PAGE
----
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April 12, 2003
Why Diabetes is increasing in the U.S.
Diabetes is a disease that affects how the body uses glucose, the main type of sugar in the blood. Glucose comes from the foods we eat and is the major source of energy needed to fuel the body’s functions. According to the Australian Indigenous, diabetes is a growing health problem, particularly in developed countries. Global projections of diabetes estimate that by 2011 the total number of individuals with diabetes will be 239.3 million worldwide, with 23.7 million people with type 1 diabetes and 215.6 million with type 2. This figure is expected to rise to 950,000 by 2011. Type 2 diabetes is the most common form of diabetes and constitutes the majority of cases worldwide. It comprises 85-90% of all diabetes cases, making it a significant public health issue in the majority if developed countries. There is an increasing body of evidence to suggest that type 2 diabetes is a consequence of increasing levels of obesity, decreased levels of activity, and increased food availability. Several causes have contributed to the growth of “Diabetes “in the U.S.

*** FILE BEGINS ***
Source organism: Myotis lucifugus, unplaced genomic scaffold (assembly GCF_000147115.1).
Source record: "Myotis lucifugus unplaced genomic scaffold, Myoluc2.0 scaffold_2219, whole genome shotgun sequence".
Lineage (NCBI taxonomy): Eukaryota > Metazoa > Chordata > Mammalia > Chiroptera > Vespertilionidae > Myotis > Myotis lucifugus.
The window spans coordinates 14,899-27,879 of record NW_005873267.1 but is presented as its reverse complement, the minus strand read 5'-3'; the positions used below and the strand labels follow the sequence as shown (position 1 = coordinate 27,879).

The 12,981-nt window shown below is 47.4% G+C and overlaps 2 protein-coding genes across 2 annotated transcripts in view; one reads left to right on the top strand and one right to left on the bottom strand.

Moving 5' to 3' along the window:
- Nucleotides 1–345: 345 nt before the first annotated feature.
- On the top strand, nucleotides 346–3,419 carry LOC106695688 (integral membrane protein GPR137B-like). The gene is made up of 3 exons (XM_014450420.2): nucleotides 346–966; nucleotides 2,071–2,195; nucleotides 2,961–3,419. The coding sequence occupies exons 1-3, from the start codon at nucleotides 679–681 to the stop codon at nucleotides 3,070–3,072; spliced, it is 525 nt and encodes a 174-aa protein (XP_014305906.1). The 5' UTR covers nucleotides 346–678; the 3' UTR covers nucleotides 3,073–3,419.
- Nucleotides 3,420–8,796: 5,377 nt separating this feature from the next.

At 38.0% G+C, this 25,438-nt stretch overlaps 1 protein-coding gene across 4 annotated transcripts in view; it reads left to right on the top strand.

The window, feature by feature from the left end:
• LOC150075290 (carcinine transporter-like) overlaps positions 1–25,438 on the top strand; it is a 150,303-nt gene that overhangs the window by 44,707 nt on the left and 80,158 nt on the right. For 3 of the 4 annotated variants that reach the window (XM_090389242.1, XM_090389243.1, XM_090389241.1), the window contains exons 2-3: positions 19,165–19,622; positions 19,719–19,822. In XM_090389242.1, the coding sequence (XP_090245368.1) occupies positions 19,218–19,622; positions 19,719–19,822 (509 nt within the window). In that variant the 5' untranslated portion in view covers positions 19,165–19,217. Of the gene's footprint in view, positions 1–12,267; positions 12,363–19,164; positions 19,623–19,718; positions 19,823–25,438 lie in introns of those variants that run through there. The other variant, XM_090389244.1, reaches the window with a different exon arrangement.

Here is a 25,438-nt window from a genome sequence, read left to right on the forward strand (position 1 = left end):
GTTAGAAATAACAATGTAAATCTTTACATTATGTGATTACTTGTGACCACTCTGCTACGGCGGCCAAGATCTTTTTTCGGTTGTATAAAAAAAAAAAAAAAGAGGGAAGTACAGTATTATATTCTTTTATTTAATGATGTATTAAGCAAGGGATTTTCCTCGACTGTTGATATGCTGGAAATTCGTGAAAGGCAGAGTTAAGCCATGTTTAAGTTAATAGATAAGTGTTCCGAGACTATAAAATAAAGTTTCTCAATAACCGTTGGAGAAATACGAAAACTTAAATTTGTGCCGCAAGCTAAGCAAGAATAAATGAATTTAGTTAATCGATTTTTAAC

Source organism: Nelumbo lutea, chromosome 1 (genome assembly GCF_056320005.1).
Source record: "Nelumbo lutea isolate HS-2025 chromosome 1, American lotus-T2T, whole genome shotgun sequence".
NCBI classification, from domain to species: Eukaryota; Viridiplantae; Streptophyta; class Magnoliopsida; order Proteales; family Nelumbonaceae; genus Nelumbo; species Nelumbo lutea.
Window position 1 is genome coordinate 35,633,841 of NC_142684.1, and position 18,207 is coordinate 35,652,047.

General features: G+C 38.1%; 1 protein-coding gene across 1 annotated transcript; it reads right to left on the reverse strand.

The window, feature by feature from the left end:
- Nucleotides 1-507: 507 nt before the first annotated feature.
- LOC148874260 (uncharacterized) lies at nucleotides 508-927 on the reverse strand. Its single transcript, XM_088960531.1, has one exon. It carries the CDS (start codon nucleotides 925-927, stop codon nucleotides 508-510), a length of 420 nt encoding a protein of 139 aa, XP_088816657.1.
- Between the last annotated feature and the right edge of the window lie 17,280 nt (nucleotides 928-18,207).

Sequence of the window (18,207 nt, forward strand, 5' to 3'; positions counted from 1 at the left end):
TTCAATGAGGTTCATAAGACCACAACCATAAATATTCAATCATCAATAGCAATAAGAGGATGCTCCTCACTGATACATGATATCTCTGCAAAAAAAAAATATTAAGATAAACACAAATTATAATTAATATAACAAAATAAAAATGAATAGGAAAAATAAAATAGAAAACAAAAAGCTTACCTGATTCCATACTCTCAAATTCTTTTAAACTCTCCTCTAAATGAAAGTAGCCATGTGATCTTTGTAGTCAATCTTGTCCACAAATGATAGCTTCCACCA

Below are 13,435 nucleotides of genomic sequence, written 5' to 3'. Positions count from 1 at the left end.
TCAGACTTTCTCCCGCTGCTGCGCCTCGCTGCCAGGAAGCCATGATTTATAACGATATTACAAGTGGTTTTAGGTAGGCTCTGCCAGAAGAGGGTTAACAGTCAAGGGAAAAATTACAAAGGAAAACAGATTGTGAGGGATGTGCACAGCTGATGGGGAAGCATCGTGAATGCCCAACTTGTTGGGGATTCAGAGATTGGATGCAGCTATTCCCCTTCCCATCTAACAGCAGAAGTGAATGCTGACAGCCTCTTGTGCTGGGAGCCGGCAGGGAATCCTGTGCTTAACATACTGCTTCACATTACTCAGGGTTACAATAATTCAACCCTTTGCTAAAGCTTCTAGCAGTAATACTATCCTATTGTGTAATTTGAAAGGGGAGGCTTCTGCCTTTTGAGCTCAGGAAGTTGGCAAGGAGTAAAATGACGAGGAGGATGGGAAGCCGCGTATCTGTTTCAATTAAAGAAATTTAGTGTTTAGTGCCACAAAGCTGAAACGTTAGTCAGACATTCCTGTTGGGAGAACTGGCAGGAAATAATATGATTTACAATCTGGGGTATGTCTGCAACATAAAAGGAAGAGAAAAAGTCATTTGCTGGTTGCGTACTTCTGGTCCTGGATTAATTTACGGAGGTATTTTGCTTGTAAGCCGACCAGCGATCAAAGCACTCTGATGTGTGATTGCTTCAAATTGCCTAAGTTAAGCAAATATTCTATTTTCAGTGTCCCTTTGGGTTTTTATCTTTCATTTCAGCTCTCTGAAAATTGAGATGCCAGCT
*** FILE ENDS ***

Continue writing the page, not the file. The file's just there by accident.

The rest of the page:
One of the most obvious causes in the increase of diabetes is obesity. An excess weight results in excess fat in the body, which causes an improper functioning of the insulin. In fact, according to the Merck Manual, 80 percent to 90 percent of all diabetes patients are overweight or obese. Increased fat increases insulin resistance leading to high blood sugar level and causing diabetes. Obesity and diabetes are among our top public health problems in the United States today, said HHS Secretary Tommy G. Thompson. According to a study just released by the centers for Disease Control (CDC) reported that obesity climbed from 19.8 percent of American adults to 20.9 percent of American adults between 2000 and 2001.
Another cause is lack of exercise. These days people don’t prefer a physical work or exercises instead they prefer...